In our prayers, let us give thanks for the gifts of God, and pray for those who work in God’s vineyard, saying: we give you thanks, blessed Spirit.
For the bounty of the earth, for the goodness within the human heart, for power to change and the will to learn let us give thanks: we give you thanks, blessed Spirit.
For all those who work for healing, for people in the caring ministries, for ecologists and researchers, for pastoral care workers and friends, for the hands of Christ in the world, for others we may wish to name… let us give thanks: we give you thanks, blessed Spirit.
For all those who learn and teach, for apprentices and supervisiors, for students and resource people, for program directors and camp leaders, for schools and educators, for wisdom and knowledge and guidance, let us give thanks: we give you thanks, blessed spirit.
For those who struggle for liberation and justice, for the wintess of base communities, for those who risk their lives for others, for those who work for human rights, for those who speak truth on behalf of the oppressed, let us give thanks: we give you thanks, blessed Spirit. Amen.
Our Father who art in heaven hallowed be thy name. Thy kingdom come, thy will be done on earth as in heaven. Give us this day our daily bread. And forgive us our trespasses as we forgive those who trespass against us. And lead us not into temptation, but deliver us from evil. For thine is the kingdom, and the power and the glory. For ever and ever. Amen.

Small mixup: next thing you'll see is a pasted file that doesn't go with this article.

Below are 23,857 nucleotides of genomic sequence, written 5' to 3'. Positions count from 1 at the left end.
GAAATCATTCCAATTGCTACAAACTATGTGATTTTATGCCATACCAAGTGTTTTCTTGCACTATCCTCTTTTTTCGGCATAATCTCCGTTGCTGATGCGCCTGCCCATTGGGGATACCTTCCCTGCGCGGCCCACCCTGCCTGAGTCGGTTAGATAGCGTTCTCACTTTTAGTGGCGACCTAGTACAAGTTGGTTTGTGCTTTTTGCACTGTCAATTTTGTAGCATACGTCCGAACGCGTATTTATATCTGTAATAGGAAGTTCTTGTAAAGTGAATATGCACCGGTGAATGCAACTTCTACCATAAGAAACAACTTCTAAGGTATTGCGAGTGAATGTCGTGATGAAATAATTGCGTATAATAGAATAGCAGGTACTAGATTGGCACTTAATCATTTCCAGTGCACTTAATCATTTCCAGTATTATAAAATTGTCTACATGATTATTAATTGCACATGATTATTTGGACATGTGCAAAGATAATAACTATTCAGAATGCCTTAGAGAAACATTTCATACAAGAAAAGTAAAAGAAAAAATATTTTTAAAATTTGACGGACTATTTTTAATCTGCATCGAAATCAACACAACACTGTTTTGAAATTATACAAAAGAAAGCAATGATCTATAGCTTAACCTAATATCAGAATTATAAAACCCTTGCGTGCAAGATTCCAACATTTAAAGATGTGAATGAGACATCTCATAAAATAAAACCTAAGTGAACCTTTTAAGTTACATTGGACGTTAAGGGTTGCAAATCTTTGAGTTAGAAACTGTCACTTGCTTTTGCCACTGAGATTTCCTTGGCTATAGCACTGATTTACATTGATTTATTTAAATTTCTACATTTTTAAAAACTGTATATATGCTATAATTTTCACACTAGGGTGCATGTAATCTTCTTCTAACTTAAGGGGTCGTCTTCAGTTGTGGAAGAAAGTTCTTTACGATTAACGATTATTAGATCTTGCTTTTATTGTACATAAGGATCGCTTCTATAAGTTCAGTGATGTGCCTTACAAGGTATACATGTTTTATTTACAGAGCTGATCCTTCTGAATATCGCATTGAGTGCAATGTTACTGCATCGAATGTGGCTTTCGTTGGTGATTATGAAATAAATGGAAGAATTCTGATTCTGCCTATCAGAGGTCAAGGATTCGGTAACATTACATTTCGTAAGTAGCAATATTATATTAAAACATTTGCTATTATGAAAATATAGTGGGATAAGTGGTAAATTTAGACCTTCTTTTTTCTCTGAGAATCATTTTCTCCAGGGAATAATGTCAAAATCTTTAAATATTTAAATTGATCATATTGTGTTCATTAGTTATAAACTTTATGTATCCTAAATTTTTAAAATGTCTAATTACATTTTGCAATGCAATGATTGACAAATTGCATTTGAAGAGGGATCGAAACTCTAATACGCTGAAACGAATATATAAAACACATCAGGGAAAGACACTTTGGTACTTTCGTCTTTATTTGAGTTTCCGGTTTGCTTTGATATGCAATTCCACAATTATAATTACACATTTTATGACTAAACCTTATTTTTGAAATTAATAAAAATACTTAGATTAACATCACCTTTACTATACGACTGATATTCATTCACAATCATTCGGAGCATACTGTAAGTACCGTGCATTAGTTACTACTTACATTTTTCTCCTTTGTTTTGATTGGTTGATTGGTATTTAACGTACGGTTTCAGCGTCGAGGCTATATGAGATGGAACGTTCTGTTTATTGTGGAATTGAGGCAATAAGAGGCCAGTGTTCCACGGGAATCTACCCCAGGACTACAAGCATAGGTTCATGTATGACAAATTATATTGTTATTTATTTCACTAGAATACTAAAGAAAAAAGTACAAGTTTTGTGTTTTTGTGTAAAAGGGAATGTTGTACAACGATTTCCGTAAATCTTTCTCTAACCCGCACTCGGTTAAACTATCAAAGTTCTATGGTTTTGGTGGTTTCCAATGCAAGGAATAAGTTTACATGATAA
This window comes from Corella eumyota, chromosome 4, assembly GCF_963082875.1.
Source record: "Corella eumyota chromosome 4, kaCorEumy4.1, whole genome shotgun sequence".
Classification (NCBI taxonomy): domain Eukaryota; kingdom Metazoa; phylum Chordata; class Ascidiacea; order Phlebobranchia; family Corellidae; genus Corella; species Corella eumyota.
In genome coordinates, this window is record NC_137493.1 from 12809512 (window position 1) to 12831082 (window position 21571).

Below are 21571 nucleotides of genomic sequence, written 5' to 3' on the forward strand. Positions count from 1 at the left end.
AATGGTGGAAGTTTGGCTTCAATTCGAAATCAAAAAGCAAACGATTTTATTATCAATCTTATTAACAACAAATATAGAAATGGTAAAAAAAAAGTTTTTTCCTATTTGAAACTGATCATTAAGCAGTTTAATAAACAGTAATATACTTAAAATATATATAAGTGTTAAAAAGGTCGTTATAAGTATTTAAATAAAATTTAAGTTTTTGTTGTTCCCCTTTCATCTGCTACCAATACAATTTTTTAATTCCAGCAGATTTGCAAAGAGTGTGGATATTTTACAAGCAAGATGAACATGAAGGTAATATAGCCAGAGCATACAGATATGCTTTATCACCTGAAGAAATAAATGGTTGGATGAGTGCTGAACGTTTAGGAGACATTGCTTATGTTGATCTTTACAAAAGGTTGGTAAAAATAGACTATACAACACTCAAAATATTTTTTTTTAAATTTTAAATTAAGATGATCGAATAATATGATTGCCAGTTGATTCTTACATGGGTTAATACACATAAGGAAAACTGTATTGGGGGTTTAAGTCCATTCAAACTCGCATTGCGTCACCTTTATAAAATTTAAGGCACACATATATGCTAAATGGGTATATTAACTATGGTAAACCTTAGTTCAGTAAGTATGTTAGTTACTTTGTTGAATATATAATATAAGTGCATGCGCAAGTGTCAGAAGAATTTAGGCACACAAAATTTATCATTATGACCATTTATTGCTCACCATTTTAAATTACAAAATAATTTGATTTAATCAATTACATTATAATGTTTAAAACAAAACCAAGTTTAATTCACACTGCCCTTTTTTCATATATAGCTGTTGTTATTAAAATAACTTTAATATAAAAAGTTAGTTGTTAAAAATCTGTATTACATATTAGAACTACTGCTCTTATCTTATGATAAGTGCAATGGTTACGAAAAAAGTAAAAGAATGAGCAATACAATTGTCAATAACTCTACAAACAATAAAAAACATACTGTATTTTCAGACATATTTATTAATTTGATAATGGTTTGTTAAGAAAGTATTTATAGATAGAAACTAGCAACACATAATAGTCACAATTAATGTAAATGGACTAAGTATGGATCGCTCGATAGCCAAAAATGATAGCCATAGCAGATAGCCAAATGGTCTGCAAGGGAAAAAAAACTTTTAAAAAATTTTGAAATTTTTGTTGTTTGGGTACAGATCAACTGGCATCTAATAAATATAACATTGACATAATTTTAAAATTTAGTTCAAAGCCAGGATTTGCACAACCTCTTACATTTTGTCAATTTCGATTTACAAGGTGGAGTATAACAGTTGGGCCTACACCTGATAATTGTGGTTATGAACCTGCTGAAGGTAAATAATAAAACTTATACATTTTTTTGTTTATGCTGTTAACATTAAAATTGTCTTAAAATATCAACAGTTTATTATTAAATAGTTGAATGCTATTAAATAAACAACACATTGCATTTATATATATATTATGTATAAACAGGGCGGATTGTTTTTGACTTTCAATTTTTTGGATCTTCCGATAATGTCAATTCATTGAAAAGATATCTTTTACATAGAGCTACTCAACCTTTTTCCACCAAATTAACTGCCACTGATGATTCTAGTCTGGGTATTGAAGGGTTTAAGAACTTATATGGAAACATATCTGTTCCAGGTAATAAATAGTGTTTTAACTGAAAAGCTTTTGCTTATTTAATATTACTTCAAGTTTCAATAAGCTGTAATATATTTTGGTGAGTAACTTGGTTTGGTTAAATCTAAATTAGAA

In our services we collect an offering. Our offering isn’t just the donations that people generously make to the church. The offering is about all the different ways that people share the gifts they have for the sake of others. It might be the time and effort that volunteers put in or the music for the services. Thank you for sharing your gifts in what ever way you feel called to share them.
· Operation Scugog Foodbank
· Mission and Service
· Scugog Island United Church
· Or any other way you feel called to offer the gifts you have.
Let us pray:
We bring our gifts to you, God. Here is the work of our hands, and here is the work of our hearts. Accept them and use them, through Christ our Lord. Amen.
May God bless you and keep you. May God’s face shine upon you and be gracious to you. May God look upon you with kindness and give you peace. Amen.
photo "Vineyard" Media from Wix.
Opening prayer by Thomas Merton.
Pastoral Prayer from Celebrate God's Presence: A Book of Services for The United Church of Canada. (c) 2000 The United Church Publishing House. All Rights Reserved. All materials, except those otherwise marked, may be freely copied for use in public worship in The United Church of Canada.